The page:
A few days ago, the BugLady was mulling over which insect she was going to feature in the next BOTW. She headed out the door to hike to the mailbox, and there, on the inside of the storm door, trapped between it and the back door, sat this beautiful Small magpie moth.
Let’s celebrate the (almost bugless) Season with a dozen bugs that were photographed this year. Down through the centuries, various regional versions of the classic Christmas carol have included hares a-running, ducks quacking, badgers baiting, bulls a-roaring, biting cows, bears a-beating, cocks a-crowing, asses racing, starlings, plovers, goldspinks (goldfinches), sides of meat, ponies, deer, stalks of corn, cheese, windmills, and an Arabian Baboon. Never any bugs, though, so it’s up to us.
The BugLady photographed these beautiful caterpillars on a cold and blustery day at the start of October, a day when nearby New England asters were topped by sluggish bumblebees (bumblebees are sometimes called, only half-jokingly, a “warm-blooded bees”). The caterpillars weren’t too active, either. They’re called Zebra Caterpillars (of course!),
Once again, the BugLady fell for an insect’s disguise. It sure looked like a sluggish yellowjacket sitting on a raspberry leaf, and it wasn’t until she took a picture of it that she noticed all of its hairs/scales. The Raspberry crown borer/Blackberry clearwing borer is a moth in the Clear-winged moth family Sesiidae.
It’s always a treat to find one of these jewel-like insects nectaring, usually on goldenrod. They are day-flying moths, though their tendency to sit with wings wrapped around their bodies makes them look like beetles, and their bright colors make them wasp-like in flight. Ailanthus webworm moths (Atteva aurea) (“aurea” means “golden”) are in the family Attevidae, the tropical ermine moths. And tropical they are, except for the AWM (Ailanthus webworm moth, not “angry white men”), which has shed some of its southern proclivities.
Here (the BugLady looked up the collective noun for moths) is a whisper of moths. Mostly porch moths; mostly under-biographized; mostly, to borrow a term from birders, “LBJs” – Little Brown Jobs. Subjects include White Spring Moths, Bruce Spanworms, and Bronzy Macrochilos.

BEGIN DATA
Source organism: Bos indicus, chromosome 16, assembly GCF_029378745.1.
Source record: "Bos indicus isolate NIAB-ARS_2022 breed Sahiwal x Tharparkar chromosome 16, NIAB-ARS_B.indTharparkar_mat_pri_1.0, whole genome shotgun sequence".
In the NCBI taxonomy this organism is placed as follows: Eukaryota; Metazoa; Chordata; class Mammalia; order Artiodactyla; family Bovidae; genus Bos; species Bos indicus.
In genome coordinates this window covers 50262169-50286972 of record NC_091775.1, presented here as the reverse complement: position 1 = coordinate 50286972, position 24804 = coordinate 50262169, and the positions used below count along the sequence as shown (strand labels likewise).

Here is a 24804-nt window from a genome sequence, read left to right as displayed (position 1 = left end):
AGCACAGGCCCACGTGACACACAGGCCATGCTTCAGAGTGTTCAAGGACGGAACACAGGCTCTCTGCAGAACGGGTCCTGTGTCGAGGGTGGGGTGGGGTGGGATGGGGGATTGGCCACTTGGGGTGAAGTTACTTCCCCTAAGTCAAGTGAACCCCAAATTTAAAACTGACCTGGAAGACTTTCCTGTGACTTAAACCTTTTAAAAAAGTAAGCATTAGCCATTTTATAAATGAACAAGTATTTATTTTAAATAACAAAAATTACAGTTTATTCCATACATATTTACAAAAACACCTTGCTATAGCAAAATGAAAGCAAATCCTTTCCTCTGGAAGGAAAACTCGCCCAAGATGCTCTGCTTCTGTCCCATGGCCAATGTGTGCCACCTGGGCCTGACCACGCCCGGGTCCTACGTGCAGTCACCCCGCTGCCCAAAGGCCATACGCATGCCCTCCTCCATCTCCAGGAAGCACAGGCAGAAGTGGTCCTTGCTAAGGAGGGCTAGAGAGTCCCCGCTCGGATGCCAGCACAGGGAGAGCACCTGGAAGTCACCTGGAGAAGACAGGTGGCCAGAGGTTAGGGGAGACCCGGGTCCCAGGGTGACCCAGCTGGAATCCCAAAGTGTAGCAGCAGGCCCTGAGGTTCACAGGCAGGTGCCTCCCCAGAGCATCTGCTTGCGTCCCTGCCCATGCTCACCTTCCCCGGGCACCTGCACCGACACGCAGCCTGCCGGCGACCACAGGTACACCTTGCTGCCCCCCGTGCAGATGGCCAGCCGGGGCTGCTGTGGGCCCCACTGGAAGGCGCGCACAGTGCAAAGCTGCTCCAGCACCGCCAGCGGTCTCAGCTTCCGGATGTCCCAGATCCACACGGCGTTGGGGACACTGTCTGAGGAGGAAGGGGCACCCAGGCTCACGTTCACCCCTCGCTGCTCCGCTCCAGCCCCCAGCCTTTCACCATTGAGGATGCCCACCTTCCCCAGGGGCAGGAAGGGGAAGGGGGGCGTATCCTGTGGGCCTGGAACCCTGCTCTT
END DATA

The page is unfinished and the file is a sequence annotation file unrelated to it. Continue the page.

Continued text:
The BugLady’s favorite insect is the Tiger Swallowtail (Mom likes me best), but in the crowded field for second place, the Luna Moth is pretty close to the top. Luna moths (Actias luna) are in the Giant Silkworm/Royal Moth family Saturnidae (of previous BOTW fame), whose family members have ringed eyespots reminiscent of Saturn.
The poet Muriel Rukeyser once wrote, “The universe is made of stories, not of atoms.” The BugLady sees lots of tableaux unfolding as she ambles across the landscape. Because she was taught, at an impressionable age, by a professor who said “Don’t just tell them what it is, tell them ‘what about it,’” she tries to read the stories and understand the “what-about-its”
The BugLady admits that she is ambivalent about moths. So many of them are small and gray/tan and the BugLady, with apologies, hasn’t developed the patience to hunker down and learn them. On the other hand, there are striking moths like the Haploas. The genus name Haploa used to be Callimorpha, which means “beautiful form.” The Haploas are sometimes called Crusader moths, because of their shield-like wing shape and markings.
Another week, another Maple Spanworm. This one, the Large Maple Spanworm (Prochoerodes lineola) is also in the family Geometridae. The BugLady didn’t have to play her usual game of Identification Roulette because, of the seven New World species in this primarily tropical genus, this is the only one that occurs in eastern North America.